The Four Zoas
Using Blake's Poetry as a Model for Hypertext Design
If argumentative logic and the linear outline are the primary characteristics of the print paradigm, associative logic
and the "link" are the hypertext equivalents. "HyperText provides the means for establishing an
indefinite number of 'centers'," Jerome McGann observes; "One is encouraged not so much to find as to
make order--and then to make it again and again, as established orderings expose their limits."
In attempting to design academic discourse for the Web, one is essentially seeking a
decentered organization in which the link will perform the function served by the outline in the
print medium. The challenge for our profession in this regard is one of theorization and design: How do we tailor a set of academic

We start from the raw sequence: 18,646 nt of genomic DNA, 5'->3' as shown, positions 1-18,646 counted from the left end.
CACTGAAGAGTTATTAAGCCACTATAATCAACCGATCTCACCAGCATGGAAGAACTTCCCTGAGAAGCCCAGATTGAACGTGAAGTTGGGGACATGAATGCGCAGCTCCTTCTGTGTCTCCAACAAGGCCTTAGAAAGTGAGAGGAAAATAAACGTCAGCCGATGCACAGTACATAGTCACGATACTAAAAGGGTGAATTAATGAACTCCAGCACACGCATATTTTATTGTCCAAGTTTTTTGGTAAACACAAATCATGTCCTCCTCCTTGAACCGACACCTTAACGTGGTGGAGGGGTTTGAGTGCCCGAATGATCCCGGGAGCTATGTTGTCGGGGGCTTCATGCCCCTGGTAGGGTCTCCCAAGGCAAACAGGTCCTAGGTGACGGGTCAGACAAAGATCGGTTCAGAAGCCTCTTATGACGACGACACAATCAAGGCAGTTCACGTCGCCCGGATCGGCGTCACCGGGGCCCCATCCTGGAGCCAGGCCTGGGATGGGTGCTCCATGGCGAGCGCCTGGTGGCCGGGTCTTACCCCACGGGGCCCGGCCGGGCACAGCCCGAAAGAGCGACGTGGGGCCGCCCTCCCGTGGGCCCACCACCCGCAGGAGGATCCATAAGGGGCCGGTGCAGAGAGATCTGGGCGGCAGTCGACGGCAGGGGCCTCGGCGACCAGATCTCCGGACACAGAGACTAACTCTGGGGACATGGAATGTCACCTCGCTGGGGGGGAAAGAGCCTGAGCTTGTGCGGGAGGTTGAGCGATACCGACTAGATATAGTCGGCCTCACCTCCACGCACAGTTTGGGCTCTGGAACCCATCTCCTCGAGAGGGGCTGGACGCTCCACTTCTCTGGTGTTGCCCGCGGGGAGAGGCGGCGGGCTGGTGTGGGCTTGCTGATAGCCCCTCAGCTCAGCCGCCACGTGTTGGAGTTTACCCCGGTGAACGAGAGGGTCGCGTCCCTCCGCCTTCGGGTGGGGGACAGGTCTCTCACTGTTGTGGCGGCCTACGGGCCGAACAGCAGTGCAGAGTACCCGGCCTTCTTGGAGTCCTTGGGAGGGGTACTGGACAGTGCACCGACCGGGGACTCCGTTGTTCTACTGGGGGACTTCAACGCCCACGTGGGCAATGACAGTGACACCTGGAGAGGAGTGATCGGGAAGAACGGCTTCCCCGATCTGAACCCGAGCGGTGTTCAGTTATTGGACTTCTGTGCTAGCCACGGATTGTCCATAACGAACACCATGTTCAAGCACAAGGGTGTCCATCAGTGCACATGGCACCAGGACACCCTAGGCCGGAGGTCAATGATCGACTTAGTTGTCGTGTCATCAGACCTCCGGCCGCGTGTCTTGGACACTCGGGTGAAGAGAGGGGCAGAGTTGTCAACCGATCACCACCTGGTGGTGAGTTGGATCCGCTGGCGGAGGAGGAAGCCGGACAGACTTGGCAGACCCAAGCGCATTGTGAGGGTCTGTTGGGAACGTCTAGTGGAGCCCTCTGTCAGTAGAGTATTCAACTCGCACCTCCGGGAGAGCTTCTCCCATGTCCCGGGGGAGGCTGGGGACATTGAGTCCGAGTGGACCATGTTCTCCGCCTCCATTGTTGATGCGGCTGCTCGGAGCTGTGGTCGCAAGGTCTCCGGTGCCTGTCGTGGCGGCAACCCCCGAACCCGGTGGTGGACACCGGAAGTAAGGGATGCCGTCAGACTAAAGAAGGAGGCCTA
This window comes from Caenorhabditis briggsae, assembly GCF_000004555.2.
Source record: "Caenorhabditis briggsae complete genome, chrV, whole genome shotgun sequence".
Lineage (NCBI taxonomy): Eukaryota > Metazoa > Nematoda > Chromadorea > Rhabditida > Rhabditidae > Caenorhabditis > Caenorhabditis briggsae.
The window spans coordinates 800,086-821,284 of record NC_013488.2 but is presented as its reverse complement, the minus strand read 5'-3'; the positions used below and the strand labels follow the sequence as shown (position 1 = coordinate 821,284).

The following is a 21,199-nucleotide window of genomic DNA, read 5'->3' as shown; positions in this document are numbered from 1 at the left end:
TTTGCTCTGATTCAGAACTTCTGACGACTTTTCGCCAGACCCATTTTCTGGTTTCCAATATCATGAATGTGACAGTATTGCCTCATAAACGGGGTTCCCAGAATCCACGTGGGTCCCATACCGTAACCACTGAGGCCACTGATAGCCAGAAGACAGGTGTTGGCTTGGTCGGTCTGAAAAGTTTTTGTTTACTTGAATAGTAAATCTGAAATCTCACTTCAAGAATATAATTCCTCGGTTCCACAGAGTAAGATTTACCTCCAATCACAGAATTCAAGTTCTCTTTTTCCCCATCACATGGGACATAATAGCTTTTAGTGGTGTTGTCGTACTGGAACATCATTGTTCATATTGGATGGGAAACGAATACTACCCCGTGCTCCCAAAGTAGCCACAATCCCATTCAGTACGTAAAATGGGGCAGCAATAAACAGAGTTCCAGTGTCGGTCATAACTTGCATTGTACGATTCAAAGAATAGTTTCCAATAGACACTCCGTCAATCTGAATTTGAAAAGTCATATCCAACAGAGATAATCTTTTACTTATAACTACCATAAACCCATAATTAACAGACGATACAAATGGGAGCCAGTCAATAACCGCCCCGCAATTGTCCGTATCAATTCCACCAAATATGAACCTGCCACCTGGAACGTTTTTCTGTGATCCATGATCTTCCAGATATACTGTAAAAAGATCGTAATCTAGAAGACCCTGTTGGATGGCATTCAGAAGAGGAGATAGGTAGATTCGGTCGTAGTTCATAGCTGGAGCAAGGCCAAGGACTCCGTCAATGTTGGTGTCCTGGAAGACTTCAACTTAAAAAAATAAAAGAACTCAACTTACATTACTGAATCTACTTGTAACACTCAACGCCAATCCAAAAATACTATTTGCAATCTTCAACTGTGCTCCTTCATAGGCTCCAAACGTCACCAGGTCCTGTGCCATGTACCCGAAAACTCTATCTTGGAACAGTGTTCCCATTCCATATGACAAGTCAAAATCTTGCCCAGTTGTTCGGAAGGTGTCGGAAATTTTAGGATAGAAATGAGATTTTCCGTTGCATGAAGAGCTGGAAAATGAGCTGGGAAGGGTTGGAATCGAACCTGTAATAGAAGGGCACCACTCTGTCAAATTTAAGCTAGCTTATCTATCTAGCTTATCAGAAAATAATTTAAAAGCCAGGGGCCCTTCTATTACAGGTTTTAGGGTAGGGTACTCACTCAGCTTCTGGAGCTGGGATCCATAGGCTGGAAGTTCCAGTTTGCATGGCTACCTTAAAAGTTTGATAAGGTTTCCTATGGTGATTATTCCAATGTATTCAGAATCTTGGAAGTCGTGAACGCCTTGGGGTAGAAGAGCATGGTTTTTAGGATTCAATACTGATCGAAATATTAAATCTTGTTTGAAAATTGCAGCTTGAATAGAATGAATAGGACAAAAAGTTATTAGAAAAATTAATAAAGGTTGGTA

practices that are inextricably linked to the book to the space of the screen?
In considering this question, it is important to remember, as Gregory Ulmer suggests,
that "the scholarly practices of our discipline evolved as part of an apparatus consisting of a
language technology (alphabet and print), institutionalization (school), and subject formation
(selfhood)." In this light, we can understand that "the shift in our language technology from the
page to the screen is part of the emergence of a new apparatus that includes not only a new
technology but also new institutional practices and new personal behaviors (subjectivation)."
In this example of transformation, we will suggest how some of these new practices and behaviors might be actualized on the web. We will put into performance a provisional theory of hypertext design based on William
Blake's The Four Zoas and offer some scenes from a longer experimental hypertext adducing this theory.